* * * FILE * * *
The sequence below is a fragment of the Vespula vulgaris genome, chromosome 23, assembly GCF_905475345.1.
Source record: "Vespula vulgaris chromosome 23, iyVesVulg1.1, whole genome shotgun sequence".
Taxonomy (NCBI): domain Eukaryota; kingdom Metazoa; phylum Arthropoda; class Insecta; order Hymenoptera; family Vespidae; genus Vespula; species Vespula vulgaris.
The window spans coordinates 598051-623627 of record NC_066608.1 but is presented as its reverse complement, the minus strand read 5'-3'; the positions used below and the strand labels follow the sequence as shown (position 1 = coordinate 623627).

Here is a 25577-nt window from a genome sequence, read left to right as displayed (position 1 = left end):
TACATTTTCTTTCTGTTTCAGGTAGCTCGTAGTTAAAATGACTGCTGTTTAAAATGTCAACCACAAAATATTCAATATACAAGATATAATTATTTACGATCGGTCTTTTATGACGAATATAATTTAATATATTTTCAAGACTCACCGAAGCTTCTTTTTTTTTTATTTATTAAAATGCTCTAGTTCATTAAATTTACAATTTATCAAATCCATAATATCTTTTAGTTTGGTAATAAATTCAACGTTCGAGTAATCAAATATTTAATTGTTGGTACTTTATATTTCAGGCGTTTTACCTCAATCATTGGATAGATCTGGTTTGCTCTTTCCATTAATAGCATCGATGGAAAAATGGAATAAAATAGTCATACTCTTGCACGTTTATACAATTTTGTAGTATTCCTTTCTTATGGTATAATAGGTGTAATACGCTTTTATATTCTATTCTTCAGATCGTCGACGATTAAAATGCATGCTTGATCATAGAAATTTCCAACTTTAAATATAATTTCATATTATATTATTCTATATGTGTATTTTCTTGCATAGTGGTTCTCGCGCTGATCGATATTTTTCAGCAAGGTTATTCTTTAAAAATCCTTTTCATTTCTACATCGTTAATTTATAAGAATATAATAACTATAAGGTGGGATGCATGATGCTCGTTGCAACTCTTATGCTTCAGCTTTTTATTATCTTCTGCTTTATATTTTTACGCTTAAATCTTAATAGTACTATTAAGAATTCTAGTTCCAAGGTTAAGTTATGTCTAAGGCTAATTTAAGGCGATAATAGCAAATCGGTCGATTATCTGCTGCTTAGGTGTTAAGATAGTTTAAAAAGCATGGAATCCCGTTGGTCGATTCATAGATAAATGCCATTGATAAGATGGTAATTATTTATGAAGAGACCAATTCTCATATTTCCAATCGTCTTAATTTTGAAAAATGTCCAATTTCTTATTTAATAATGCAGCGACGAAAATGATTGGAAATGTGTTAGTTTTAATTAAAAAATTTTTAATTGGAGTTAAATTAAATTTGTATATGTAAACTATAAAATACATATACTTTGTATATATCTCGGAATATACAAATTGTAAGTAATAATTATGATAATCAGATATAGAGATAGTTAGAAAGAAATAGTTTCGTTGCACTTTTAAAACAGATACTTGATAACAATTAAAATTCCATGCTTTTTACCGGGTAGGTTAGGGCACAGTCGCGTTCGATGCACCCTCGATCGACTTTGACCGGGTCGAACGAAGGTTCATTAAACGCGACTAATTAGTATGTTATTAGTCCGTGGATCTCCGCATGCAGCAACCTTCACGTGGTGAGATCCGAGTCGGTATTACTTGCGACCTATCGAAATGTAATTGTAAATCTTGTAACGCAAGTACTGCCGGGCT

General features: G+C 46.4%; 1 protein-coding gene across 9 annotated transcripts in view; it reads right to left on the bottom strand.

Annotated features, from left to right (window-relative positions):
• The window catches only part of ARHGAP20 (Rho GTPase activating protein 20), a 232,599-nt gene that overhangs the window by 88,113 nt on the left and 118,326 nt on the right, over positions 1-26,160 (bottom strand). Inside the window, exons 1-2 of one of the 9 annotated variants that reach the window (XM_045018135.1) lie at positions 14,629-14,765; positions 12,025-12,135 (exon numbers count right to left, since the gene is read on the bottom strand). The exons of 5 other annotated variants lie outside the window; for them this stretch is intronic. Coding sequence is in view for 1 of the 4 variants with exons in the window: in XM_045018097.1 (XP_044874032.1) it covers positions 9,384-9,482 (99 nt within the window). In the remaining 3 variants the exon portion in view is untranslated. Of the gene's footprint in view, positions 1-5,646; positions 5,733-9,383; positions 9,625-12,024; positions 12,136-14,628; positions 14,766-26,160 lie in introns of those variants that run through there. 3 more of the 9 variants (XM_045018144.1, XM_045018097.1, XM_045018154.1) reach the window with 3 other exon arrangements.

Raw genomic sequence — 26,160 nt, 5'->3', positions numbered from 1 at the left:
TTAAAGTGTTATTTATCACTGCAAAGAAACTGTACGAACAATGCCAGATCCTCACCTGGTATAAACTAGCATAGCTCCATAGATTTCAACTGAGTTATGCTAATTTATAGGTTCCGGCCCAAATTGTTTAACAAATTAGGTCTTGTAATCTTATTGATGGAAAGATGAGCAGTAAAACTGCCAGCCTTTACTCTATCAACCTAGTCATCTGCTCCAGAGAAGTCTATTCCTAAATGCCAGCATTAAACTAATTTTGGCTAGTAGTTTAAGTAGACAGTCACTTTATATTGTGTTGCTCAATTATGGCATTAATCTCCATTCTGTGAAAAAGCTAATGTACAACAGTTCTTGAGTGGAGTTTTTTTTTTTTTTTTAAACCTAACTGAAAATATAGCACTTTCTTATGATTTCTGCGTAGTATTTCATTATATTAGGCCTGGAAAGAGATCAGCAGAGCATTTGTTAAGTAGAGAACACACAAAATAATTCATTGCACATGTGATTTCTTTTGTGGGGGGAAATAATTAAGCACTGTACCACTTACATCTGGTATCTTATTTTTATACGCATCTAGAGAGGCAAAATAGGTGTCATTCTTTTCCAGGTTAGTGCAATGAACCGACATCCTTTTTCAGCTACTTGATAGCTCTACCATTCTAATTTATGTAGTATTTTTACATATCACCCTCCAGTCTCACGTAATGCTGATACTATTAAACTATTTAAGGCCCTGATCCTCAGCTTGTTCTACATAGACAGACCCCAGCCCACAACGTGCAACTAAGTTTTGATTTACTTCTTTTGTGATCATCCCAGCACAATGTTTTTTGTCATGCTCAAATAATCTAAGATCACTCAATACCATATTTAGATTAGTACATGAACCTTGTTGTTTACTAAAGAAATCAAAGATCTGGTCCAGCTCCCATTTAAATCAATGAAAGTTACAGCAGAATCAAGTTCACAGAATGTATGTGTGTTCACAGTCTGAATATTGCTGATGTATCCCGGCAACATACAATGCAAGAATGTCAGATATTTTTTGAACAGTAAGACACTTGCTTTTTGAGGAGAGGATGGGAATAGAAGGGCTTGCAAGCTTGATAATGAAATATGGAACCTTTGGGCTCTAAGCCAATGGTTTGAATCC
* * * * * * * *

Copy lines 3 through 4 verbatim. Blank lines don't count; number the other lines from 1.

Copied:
Taxonomy (NCBI): domain Eukaryota; kingdom Metazoa; phylum Arthropoda; class Insecta; order Hymenoptera; family Vespidae; genus Vespula; species Vespula vulgaris.
The window spans coordinates 598051-623627 of record NC_066608.1 but is presented as its reverse complement, the minus strand read 5'-3'; the positions used below and the strand labels follow the sequence as shown (position 1 = coordinate 623627).